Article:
AT&T Corp., looking to fend off an unsolicited suitor for its cable business, is in preliminary talks with AOL Time Warner Inc. about a friendly deal to merge the two companies’ cable-systems operations, people familiar with the matter told The Wall Street Journal. The talks between the No. 1 and No. 2 cable companies, respectively, come two weeks after Comcast Corp. made an unsolicited $40 billion stock-swap bid for AT&T’s cable business, known as AT&T Broadband. AT&T rejected that offer last week, saying it didn’t reflect the “full value” of the cable assets.
But in rejecting the Comcast offer, AT&T effectively put the cable business up for sale, saying it would “explore financial and strategic alternatives” and delay plans for an AT&T Broadband tracking stock, says the Journal. Shortly after Comcast disclosed its bid, AOL and AT&T started talks. AOL’s co-chief operating officer, Richard Parsons, is representing the media giant, as he knows C. Michael Armstrong, AT&T’s chairman and chief executive. Gerald Levin, AOL’s CEO, has also met with Armstrong at least once to discuss the matter, a person familiar with the situation told the newspaper.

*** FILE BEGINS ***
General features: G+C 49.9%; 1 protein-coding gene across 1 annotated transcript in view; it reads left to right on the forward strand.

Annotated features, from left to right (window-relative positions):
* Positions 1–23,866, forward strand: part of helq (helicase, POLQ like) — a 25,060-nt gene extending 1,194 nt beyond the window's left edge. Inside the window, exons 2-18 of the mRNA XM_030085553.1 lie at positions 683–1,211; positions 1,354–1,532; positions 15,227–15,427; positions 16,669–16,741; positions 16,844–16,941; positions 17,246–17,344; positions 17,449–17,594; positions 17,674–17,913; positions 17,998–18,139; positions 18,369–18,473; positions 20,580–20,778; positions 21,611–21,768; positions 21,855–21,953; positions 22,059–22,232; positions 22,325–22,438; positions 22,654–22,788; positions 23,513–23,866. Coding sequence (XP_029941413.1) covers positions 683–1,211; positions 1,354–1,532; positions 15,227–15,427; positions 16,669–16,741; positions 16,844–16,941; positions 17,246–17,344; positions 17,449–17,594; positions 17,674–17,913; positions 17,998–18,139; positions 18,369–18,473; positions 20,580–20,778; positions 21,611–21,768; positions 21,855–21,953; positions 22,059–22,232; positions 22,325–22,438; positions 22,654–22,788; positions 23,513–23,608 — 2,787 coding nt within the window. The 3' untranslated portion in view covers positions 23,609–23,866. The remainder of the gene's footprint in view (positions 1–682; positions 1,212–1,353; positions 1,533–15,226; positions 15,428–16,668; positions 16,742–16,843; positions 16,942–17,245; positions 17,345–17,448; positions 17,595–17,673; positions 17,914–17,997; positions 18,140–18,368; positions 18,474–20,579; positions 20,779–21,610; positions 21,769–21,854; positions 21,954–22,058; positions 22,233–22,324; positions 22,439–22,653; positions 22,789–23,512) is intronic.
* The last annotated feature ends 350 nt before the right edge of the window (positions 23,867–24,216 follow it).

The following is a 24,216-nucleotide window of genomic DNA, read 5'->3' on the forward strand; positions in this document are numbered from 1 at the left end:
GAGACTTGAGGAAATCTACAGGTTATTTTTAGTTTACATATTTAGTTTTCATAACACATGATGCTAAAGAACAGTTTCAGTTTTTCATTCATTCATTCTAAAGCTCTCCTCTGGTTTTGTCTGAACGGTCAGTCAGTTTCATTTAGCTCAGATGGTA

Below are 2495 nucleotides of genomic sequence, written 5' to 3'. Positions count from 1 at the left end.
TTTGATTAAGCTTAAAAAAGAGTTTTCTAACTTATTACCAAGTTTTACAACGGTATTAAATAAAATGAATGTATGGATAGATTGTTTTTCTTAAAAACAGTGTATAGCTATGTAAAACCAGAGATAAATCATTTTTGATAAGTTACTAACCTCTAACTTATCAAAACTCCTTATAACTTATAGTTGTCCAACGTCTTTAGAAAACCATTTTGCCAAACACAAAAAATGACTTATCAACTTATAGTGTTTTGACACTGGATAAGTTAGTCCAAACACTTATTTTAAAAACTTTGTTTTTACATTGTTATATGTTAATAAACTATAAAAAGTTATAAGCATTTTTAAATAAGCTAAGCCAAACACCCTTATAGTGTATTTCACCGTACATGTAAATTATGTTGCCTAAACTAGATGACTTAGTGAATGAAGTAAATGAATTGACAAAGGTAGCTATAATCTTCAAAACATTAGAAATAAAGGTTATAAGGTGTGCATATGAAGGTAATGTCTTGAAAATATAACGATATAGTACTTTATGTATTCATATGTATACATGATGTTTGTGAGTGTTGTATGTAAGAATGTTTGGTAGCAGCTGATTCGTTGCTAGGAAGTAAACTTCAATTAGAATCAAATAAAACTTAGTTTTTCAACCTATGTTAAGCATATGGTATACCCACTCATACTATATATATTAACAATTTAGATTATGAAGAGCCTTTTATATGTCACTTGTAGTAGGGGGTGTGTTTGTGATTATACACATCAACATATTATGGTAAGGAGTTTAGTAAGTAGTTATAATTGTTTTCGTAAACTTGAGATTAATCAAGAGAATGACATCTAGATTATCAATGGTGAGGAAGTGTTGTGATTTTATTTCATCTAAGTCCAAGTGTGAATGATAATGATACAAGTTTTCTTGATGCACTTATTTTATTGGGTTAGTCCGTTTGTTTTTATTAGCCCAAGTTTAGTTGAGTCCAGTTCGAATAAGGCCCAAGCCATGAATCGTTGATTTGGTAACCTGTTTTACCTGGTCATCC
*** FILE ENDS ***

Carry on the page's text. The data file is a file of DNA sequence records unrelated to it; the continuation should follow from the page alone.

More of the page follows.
To be sure, the talks between AT&T and AOL are at a conceptual stage and are very fluid, with no formal proposal on the table, says the Journal. As such, a deal may never materialize, people familiar with the matter warn. Furthermore, AT&T has had conversations with several media and cable-TV firms in its search for a white knight, and the AOL discussions don’t appear to have favored status at this point.
That said, these people tell the Journal that AT&T and AOL have discussed a scenario in which AT&T would spin off its broadband division and simultaneously merge it with AOL’s cable business, Time Warner Cable. In order for the transaction to be tax-free, AT&T shareholders would own at least 50% of the combined firm, and AOL itself would own roughly 45% and could conceivably have effective operating control of the company.
The structure being discussed is similar to Comcast’s proposal, whereby Comcast would buy AT&T Broadband, even though AT&T shareholders would own more than 50% of the shares. But in that scenario, AT&T’s board was troubled that the Roberts family, which has a controlling 86% interest in Comcast but has just a 2% economic interest, would own 1% of a merged firm but control about 45% of it. AOL and AT&T are discussing a scenario in which AOL would own 45% and control 45% of the votes, says the Journal.
As part of the complex deal, AOL would regain full ownership of Warner Bros. film studio and Home Box Office, both of which are now part of the Time Warner Entertainment partnership, which is 25.5%-owned by AT&T. AOL and AT&T have been in negotiations for months for AT&T to sell its stake in the partnership to AOL, but the two sides haven’t been able to agree on a price, says the newspaper.